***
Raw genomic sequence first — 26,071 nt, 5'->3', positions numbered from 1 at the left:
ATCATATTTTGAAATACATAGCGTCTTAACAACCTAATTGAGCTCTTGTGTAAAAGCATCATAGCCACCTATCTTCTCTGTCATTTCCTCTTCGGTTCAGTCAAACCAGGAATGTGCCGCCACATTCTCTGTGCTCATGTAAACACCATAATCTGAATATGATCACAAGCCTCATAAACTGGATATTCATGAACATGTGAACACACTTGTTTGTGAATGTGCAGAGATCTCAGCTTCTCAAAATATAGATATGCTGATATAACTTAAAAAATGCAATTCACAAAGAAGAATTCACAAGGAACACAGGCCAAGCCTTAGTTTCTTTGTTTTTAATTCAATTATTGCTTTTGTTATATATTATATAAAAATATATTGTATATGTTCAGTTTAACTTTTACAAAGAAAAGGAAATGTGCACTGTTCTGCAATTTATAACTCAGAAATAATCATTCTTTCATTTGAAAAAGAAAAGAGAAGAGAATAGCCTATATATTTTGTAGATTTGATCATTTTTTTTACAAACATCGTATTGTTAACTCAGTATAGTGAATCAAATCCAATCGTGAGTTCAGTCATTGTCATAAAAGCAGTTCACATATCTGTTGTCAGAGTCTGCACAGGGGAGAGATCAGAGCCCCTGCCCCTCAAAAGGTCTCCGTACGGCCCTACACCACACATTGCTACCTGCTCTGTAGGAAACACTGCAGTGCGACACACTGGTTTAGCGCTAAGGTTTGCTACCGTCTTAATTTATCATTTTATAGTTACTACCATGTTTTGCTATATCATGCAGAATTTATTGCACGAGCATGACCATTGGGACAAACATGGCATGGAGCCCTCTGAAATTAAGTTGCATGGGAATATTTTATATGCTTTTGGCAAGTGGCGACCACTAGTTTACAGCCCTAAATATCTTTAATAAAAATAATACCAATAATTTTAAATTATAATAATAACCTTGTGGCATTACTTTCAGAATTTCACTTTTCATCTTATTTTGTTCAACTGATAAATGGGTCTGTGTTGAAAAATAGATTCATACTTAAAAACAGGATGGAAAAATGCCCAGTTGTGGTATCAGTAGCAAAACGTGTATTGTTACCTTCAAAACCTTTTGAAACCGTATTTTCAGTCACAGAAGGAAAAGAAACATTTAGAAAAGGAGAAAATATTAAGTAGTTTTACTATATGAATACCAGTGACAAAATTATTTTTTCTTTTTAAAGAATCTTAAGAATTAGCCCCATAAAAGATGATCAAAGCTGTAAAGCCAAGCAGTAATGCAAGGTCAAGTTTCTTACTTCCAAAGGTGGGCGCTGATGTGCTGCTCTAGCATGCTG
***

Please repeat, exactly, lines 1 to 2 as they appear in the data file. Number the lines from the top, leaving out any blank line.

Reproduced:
Raw genomic sequence first — 26,071 nt, 5'->3', positions numbered from 1 at the left:
ATCATATTTTGAAATACATAGCGTCTTAACAACCTAATTGAGCTCTTGTGTAAAAGCATCATAGCCACCTATCTTCTCTGTCATTTCCTCTTCGGTTCAGTCAAACCAGGAATGTGCCGCCACATTCTCTGTGCTCATGTAAACACCATAATCTGAATATGATCACAAGCCTCATAAACTGGATATTCATGAACATGTGAACACACTTGTTTGTGAATGTGCAGAGATCTCAGCTTCTCAAAATATAGATATGCTGATATAACTTAAAAAATGCAATTCACAAAGAAGAATTCACAAGGAACACAGGCCAAGCCTTAGTTTCTTTGTTTTTAATTCAATTATTGCTTTTGTTATATATTATATAAAAATATATTGTATATGTTCAGTTTAACTTTTACAAAGAAAAGGAAATGTGCACTGTTCTGCAATTTATAACTCAGAAATAATCATTCTTTCATTTGAAAAAGAAAAGAGAAGAGAATAGCCTATATATTTTGTAGATTTGATCATTTTTTTTACAAACATCGTATTGTTAACTCAGTATAGTGAATCAAATCCAATCGTGAGTTCAGTCATTGTCATAAAAGCAGTTCACATATCTGTTGTCAGAGTCTGCACAGGGGAGAGATCAGAGCCCCTGCCCCTCAAAAGGTCTCCGTACGGCCCTACACCACACATTGCTACCTGCTCTGTAGGAAACACTGCAGTGCGACACACTGGTTTAGCGCTAAGGTTTGCTACCGTCTTAATTTATCATTTTATAGTTACTACCATGTTTTGCTATATCATGCAGAATTTATTGCACGAGCATGACCATTGGGACAAACATGGCATGGAGCCCTCTGAAATTAAGTTGCATGGGAATATTTTATATGCTTTTGGCAAGTGGCGACCACTAGTTTACAGCCCTAAATATCTTTAATAAAAATAATACCAATAATTTTAAATTATAATAATAACCTTGTGGCATTACTTTCAGAATTTCACTTTTCATCTTATTTTGTTCAACTGATAAATGGGTCTGTGTTGAAAAATAGATTCATACTTAAAAACAGGATGGAAAAATGCCCAGTTGTGGTATCAGTAGCAAAACGTGTATTGTTACCTTCAAAACCTTTTGAAACCGTATTTTCAGTCACAGAAGGAAAAGAAACATTTAGAAAAGGAGAAAATATTAAGTAGTTTTACTATATGAATACCAGTGACAAAATTATTTTTTCTTTTTAAAGAATCTTAAGAATTAGCCCCATAAAAGATGATCAAAGCTGTAAAGCCAAGCAGTAATGCAAGGTCAAGTTTCTTACTTCCAAAGGTGGGCGCTGATGTGCTGCTCTAGCATGCTG